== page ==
Zurich as I remember it isn’t much. The first time I’d been there was on a work trip, where time and exploration were second to business. I only glimpsed the old city and nothing more (was there more I wondered at the time).
I found myself in Zurich again when my partner and I were on a trip to Switzerland and Germany. Zurich was our starting point. As infrequent travellers to Europe we’re completely forgetful of the fact that all shops close early, and always on Sundays. Having only two days in Zurich, one of which fell on a Sunday, we were at a great disadvantage.
Some of the places mentioned in the two days we couldn’t visit since they were closed, but they had been earmarked and I’d recommend you try them out. I would, if I ever found Zurich on my path again.
Start your breakfast in the old city, where a number of flourishing cafés offer up sumptuous starts to your day. Café Zahringer is one place known for its history, though value/experience for your buck can be found in any café you wander into.
Sightseeing isn’t much of a thing at Zurich, we found out. One of the main sights is the Grossmünster cathedral. After, take a leisure stroll by the river. The weather was perfect in November, if not a little on the cold side. But imagine you’re me and that fuels your walking spirit more than not since you’re not sweating out your morning’s caffeine intake in thirty degree tropical weather.
Walk the length of the river to the far end of the city, past the main street shopping street, Bahnhofstrasse. On weekends, bazaars pop up where you can peruse antiques. Mostly I love this out of curiosity for the junk people lay out – old spoons, frames, pots and lamps from days gone by.
Neumarkt is just one of many streets in the old city lined with stores that feed a shopper’s most desired intent. Art is abound in Zurich along these stretches, and on one such street you’d find Kunstwarenhaus, a gallery we like for its variety in creativity and affordability.
Shopping is extremely expensive in Zurich, though its goods are quality everywhere you turn. This is unfortunately the case in all Switzerland, as we discovered in comparison to Germany. The simplest things of necessity or indulgence are priced above average. On Sundays the Shopville beneath the rail station has shops that are open for groceries and such.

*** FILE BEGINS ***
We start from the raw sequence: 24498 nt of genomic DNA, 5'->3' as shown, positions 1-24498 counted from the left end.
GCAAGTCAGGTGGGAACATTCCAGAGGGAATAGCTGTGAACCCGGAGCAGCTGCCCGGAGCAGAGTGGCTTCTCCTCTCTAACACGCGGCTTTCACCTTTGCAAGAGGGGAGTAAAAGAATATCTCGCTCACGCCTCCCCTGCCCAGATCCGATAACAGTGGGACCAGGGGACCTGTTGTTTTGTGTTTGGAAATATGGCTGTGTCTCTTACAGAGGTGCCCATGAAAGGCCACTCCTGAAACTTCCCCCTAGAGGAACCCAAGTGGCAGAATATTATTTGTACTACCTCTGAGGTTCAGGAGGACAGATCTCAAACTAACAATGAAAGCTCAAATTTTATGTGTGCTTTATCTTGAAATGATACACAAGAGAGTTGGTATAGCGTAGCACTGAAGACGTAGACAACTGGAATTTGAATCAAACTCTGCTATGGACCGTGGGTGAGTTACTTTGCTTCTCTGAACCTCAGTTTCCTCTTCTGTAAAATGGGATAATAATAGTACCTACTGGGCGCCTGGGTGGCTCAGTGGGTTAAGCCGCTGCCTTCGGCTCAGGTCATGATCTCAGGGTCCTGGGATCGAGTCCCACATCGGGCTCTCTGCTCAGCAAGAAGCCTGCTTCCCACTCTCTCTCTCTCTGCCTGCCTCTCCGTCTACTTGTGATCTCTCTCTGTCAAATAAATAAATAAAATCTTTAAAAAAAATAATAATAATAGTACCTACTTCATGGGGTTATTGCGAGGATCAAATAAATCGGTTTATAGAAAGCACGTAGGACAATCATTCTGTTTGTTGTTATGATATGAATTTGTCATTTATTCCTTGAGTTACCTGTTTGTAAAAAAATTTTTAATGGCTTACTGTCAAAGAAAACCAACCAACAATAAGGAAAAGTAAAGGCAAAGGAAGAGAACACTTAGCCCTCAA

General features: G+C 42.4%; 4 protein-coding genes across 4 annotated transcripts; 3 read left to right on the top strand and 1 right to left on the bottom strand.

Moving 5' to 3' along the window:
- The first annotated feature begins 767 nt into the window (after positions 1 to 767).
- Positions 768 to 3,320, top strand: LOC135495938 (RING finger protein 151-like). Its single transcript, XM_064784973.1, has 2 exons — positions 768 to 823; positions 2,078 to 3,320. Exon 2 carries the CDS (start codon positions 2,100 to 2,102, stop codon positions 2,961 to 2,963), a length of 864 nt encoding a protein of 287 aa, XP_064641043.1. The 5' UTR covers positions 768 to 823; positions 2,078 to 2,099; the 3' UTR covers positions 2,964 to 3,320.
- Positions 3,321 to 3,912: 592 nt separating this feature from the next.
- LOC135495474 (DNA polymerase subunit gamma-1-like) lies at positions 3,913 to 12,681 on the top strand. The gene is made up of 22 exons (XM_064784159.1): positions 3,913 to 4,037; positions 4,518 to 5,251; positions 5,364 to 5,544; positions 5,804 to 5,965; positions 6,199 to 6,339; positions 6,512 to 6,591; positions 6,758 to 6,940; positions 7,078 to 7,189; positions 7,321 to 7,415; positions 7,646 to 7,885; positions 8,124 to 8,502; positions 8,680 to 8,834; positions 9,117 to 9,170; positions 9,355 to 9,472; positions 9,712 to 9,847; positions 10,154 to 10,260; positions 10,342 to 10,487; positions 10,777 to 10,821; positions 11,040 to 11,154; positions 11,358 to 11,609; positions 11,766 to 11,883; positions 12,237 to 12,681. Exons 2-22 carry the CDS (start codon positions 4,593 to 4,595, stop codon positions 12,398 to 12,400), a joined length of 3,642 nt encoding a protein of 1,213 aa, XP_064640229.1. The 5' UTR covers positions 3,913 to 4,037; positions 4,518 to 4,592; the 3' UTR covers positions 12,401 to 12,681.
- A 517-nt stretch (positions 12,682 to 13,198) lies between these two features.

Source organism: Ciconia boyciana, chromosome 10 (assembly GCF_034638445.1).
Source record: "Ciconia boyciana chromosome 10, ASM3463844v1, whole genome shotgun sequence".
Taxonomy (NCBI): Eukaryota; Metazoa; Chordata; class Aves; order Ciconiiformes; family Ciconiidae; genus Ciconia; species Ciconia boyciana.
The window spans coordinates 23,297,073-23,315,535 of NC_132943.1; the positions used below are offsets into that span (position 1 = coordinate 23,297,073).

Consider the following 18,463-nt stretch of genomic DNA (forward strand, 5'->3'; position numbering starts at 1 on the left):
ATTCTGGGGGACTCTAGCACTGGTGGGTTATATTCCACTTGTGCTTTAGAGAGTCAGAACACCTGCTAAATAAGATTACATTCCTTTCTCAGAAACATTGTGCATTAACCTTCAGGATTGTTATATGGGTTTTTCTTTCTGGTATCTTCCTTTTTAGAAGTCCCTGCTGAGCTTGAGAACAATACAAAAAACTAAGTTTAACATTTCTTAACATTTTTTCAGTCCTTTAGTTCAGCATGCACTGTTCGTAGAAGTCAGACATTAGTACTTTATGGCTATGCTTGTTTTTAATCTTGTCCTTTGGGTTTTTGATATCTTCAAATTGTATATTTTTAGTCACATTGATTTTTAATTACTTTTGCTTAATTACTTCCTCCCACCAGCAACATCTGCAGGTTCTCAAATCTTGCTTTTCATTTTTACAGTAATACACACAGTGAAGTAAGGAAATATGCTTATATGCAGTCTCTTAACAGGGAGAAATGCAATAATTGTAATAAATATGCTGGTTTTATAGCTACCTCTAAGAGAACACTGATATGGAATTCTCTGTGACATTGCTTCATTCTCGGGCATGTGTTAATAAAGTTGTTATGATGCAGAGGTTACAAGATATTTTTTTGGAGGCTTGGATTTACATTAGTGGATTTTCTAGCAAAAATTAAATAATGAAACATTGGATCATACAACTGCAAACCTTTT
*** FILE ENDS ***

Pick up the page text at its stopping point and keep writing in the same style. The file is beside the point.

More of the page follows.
Even so, it’s lovely looking through all Zurich’s old book stores, and admiring the design and craftsmanship of many interior and design shops.
For tea, stop by the well known Confiserie Sprüngli for desserts. The cafe is right on the heart of Bahnhofstrasse, and a good place to park yourself for a cup of coffee and a sweet treat while you watch the trams run up and down the street.
Once you’ve got sightseeing and shopping under your belt, rest up at my favourite place in all Zurich, the restaurant Zeughauskeller, for brews and a meal. Don’t ignore the specialties of the house (we had the whole pork shank, rosti and sausages), and in particular don’t be an ass and ignore the menu when it says “a must when in Zurich” for Kalbsgeschnetzeltes nach Zurcher Art – panfried sliced veal and mushrooms in creamy white wine sauce. It’s a goddamn droolworthy dish I’d have had twice in one setting if I could. Best had with noodles in my opinion but go for any of its other tempting options.
If clubbing is your thing, there’s plenty in Zurich, as we’ve read. But we much rather walk down Niederdorfstrasse, a part of Zurich’s old town with plenty of bierhalles for evening tipples.
Switch it around – maybe visit the modern part of Zurich on your first 24 hours in Zurich!